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Iraq War vet and two women among Colorado delivery drivers suing Amazon, saying they had to pee in bottles

Colorado delivery drivers suing Amazon, saying they had to pee in bottles
Colorado delivery drivers suing Amazon, saying they had to pee in bottles 00:40

Three Amazon delivery drivers in Colorado have filed a proposed class action lawsuit against the tech giant over what the suit alleges are poor working conditions, CBS Colorado's Austen Erblat reports.

The 16-page suit -- filed last week in Denver District Court -- alleges that drivers had to urinate in bottles and defecate in dog waste bags in their delivery vans to ensure that they didn't face discipline for failing to stay on pace with their deliveries.

It goes on to allege Amazon violated Colorado's mandate that employers provide workers with paid rest breaks every four hours.

The company, according to the drivers, is "maintaining work policies that require its delivery drivers in Colorado to urinate in bottles in the back of delivery vans, defecate in bags, and, in many cases, to restrain themselves from using the bathroom at risk of serious health consequences. Amazon  operates this scheme through harsh work quotas and elaborate tracking and workplace surveillance technology that make it impossible for Amazon delivery drivers to fulfill basic human needs while on the job."

An Associated Press file photo shows an Amazon  delivery van Sept. 1, 2021 in Denver. David Zalubowski / AP

"We want to make it clear that we encourage our Delivery Service Partners to support their drivers. That includes giving drivers the time they need for breaks in between stops, providing a list within the Amazon Delivery app of nearby restroom facilities and gas stations, and building in time on routes to use the restroom or take longer breaks," Amazon spokesperson Simone Griffin said in a statement.

The company has faced a number of similar allegations in other states and in the U.K., alleging similar working conditions, both among drivers and warehouse workers, as well as allegations of union-busting. Amazon initially denied those claims, but then apologized for one of the instances of denying them.

In 2021, the Federal Trade Commission's Consumer Protection Bureau ruled that Amazon kept $62 million in tips intended for drivers and ordered the company to pay the tips to drivers.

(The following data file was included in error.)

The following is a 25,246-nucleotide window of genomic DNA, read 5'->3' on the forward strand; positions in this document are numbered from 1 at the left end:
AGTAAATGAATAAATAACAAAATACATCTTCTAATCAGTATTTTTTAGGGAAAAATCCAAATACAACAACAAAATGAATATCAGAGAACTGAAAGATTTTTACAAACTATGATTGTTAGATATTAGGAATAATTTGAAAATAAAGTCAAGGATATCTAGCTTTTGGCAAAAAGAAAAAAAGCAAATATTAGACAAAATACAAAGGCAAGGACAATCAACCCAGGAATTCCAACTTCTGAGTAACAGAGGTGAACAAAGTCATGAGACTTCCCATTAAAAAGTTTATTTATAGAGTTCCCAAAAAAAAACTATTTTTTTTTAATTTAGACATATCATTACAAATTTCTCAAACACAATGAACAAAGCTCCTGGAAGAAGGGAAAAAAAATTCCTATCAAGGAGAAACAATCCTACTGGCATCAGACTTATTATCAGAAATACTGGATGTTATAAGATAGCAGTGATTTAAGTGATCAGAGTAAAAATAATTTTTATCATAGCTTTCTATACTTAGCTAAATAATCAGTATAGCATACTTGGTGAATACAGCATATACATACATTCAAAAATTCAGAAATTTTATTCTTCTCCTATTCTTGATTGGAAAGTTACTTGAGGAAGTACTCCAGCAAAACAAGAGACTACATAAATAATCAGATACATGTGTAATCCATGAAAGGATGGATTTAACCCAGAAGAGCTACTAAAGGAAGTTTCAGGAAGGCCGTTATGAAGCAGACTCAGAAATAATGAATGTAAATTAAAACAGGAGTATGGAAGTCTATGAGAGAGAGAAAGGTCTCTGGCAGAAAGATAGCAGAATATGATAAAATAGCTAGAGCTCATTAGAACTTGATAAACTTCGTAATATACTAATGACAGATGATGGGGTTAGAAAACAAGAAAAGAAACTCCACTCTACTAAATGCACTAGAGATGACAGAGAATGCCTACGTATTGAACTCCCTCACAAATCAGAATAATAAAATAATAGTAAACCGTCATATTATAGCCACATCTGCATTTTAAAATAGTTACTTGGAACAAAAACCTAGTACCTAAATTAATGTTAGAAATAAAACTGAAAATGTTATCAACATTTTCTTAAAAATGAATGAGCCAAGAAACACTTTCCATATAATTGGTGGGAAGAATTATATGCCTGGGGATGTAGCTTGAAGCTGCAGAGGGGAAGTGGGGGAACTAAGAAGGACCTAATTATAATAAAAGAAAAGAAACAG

The drivers are employed by "Delivery Service Partners," which contracts with Amazon, but those DSPs, "must acquiesce to Amazon's control over nearly every aspect of their business. Amazon sets the terms of each DSP's work through comprehensive non-negotiable contracts," according to the lawsuit.

"I fought for this country in Iraq, but I had an easier time going to the bathroom in a combat zone than I did while working for Amazon, Ryan Schilling, one of the three drivers suing Amazon, said in a statement. "Twice I've had to defecate so badly that I've had to use dog waste bags in the back of delivery vans. I knew that if I tried to stop to go to a gas station, I'd get yelled at and maybe lose my job. What choice do Amazon drivers have?"

"As a woman, I can't just easily pee in a bottle," said plaintiff Leah Cross. "When I worked for Amazon, I had to bring a change of clothes in case I peed my pants while trying to hit Amazon's delivery metrics. I was told I couldn't even stop to pick up some sanitary products. With this lawsuit, I'm fighting for Amazon to treat humans like humans."

The three drivers are represented by the non-profit Towards Justice, the Seattle-based Terrell Marshall Law Group LLC, and non-profit Public Justice. 

"Workplace health and safety laws protect the right to reasonable bathroom access, but workers have suffered from underenforcement of those protections for decades," Towards Justice Executive Director David Seligman said in a statement. "It's a moral abomination that in 2023, people working at one of the wealthiest and most powerful companies in the history of the world have to bring a change of clothes to work in case they pee themselves."

The drivers are seeking unpaid wages, penalties and a change in Amazon's policies and, according to the lawsuit, want Amazon to "allow their drivers the dignity of being able to meet their basic human needs."

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